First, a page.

I'm running on a MacBook Pro and using OS X 10.5. I use Apple's included Font 
Book to manage fonts, and within it "Arial" is identified as a font and 
"Arial Bold" is identified as a typeface. 

> Arial is a typeface. Arial Bold is a typeface. Aria Italic is a typeface. 
> Arial Bold Italic is a typeface. Together (along with any other variants 
> you want to throw in), they are a typeface family. 

So, are you saying that Apple's terminology is incorrect? 

> arial.ttf is a font. 
> 
> Historically, a font was produced by a foundry (hint: there's an 
> etymological connection there). It consisted of cast metal pieces. These, 
> by the nature of physical reality, were not mutable in terms of being 
> scalable up or down. Thus a 10 pt. font was always a 10 pt. font, and if 
> you wanted an 11 pt. font, you had to buy it separately. 

It looks like the terminology is changing along with the technology. 

> Digital fonts have overcome that difficulty, but from a vocabulary point 
> of view, the font is what the foundry (vendor) sells. The typeface is the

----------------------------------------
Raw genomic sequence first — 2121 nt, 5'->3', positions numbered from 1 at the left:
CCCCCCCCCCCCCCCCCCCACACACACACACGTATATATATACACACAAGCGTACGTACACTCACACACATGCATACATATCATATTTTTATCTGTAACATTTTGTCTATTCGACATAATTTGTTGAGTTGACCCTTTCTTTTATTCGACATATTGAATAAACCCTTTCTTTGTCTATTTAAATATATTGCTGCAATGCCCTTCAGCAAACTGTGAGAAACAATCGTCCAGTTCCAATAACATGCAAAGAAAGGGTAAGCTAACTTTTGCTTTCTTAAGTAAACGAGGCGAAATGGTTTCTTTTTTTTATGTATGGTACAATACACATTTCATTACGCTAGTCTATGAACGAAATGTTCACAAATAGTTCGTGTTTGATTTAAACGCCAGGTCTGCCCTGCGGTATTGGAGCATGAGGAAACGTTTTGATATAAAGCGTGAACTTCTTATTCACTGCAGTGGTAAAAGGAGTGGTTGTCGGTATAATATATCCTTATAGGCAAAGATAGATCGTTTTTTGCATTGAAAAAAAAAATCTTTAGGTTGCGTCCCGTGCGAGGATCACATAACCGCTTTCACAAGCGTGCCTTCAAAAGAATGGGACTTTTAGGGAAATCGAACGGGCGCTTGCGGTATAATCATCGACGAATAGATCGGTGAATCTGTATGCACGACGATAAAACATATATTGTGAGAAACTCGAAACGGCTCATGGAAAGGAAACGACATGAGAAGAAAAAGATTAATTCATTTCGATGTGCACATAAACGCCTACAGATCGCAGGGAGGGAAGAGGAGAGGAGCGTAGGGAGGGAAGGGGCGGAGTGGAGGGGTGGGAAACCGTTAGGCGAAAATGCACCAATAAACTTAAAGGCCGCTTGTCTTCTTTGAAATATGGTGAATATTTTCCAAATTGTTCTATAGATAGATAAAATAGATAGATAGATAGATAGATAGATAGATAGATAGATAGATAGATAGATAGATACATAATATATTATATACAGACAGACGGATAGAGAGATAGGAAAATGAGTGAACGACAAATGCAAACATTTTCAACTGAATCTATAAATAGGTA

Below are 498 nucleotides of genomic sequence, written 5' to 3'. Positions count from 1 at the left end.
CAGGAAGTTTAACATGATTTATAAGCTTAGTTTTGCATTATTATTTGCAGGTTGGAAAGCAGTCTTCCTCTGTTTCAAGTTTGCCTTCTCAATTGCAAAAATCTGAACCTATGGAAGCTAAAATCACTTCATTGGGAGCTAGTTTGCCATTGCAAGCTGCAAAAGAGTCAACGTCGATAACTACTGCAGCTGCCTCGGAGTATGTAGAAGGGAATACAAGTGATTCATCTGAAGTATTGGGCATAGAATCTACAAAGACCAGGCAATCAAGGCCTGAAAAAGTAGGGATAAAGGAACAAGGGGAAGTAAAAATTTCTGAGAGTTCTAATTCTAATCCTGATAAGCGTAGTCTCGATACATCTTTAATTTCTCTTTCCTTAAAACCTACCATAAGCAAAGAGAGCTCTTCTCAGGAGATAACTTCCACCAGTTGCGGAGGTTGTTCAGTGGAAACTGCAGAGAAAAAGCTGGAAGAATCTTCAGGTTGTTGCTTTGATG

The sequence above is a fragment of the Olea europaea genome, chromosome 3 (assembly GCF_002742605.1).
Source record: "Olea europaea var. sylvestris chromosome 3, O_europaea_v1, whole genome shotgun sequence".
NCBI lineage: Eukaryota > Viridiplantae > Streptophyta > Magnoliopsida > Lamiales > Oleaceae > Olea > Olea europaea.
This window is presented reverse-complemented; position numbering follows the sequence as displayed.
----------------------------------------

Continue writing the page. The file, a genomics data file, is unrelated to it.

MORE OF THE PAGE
> design on the page or screen. 



-- 
James Leo Ryan ..... Austin, Texas ..... taliesinsoft@me.com

0
TaliesinSoft
10/1/2008 8:50:45 PM
Nachricht von TaliesinSoft:
> On Wed, 1 Oct 2008 00:44:39 -0500, Dick Margulis wrote (in article 
> <LKydndukQsLLk37VnZ2dnUVZ_uSdnZ2d@supernews.com>): 
> 
>> TaliesinSoft wrote: 
> 
>>> I just want to anchor down the correct terminology. A "font" is such as 
>>> Arno Pro and a "face" is, in the context of Arno Pro, "bold" or "italic" 
>>> or "regular" and so on. 
>>>
>>> So, the question is, am I correct? 
> 
>> No. Let's use Arial as an example, as I'm currently on a hotel connection 
>> with a ridiculously low usage limit and so don't want to look up Arno Pro 
>> right now. 
> 
> I'm running on a MacBook Pro and using OS X 10.5. I use Apple's included Font 
> Book to manage fonts, and within it "Arial" is identified as a font and 
> "Arial Bold" is identified as a typeface. 
> 
>> Arial is a typeface. Arial Bold is a typeface. Aria Italic is a typeface. 
>> Arial Bold Italic is a typeface. Together (along with any other variants 
>> you want to throw in), they are a typeface family. 
> 
> So, are you saying that Apple's terminology is incorrect? 

If he does, I agree :-)
Arial Bold is one weight of the typeface Arial.

Andreas
0
ISO
10/1/2008 9:22:24 PM
TaliesinSoft wrote: 
*** I just want to anchor down the correct terminology. A "font" is such
as Arno Pro and a "face" is, in the context of Arno Pro, "bold" or
"italic" or "regular" and so on.